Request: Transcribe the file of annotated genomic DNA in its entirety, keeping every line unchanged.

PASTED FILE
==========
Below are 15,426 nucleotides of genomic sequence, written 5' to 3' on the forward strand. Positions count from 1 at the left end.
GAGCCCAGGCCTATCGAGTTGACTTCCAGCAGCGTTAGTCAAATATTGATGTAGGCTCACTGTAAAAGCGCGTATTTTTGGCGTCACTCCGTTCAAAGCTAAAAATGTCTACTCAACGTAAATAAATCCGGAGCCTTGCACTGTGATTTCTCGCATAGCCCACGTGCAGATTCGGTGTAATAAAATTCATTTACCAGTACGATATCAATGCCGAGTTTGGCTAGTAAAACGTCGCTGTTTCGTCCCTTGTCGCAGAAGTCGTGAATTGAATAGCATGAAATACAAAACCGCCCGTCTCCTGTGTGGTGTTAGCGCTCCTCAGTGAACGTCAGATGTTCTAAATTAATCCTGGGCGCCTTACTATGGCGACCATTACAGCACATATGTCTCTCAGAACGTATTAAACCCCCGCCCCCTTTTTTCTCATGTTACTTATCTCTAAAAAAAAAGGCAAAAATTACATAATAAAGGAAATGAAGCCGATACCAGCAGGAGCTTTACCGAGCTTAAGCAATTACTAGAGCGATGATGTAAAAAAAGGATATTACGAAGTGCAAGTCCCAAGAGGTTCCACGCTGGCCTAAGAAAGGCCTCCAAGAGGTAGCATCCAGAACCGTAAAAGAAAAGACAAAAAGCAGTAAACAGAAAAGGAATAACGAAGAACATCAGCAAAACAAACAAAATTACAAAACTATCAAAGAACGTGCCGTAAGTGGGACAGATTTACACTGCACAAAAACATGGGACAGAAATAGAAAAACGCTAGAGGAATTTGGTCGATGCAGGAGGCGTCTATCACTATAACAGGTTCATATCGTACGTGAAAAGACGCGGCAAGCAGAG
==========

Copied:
Below are 15,426 nucleotides of genomic sequence, written 5' to 3' on the forward strand. Positions count from 1 at the left end.
GAGCCCAGGCCTATCGAGTTGACTTCCAGCAGCGTTAGTCAAATATTGATGTAGGCTCACTGTAAAAGCGCGTATTTTTGGCGTCACTCCGTTCAAAGCTAAAAATGTCTACTCAACGTAAATAAATCCGGAGCCTTGCACTGTGATTTCTCGCATAGCCCACGTGCAGATTCGGTGTAATAAAATTCATTTACCAGTACGATATCAATGCCGAGTTTGGCTAGTAAAACGTCGCTGTTTCGTCCCTTGTCGCAGAAGTCGTGAATTGAATAGCATGAAATACAAAACCGCCCGTCTCCTGTGTGGTGTTAGCGCTCCTCAGTGAACGTCAGATGTTCTAAATTAATCCTGGGCGCCTTACTATGGCGACCATTACAGCACATATGTCTCTCAGAACGTATTAAACCCCCGCCCCCTTTTTTCTCATGTTACTTATCTCTAAAAAAAAAGGCAAAAATTACATAATAAAGGAAATGAAGCCGATACCAGCAGGAGCTTTACCGAGCTTAAGCAATTACTAGAGCGATGATGTAAAAAAAGGATATTACGAAGTGCAAGTCCCAAGAGGTTCCACGCTGGCCTAAGAAAGGCCTCCAAGAGGTAGCATCCAGAACCGTAAAAGAAAAGACAAAAAGCAGTAAACAGAAAAGGAATAACGAAGAACATCAGCAAAACAAACAAAATTACAAAACTATCAAAGAACGTGCCGTAAGTGGGACAGATTTACACTGCACAAAAACATGGGACAGAAATAGAAAAACGCTAGAGGAATTTGGTCGATGCAGGAGGCGTCTATCACTATAACAGGTTCATATCGTACGTGAAAAGACGCGGCAAGCAGAG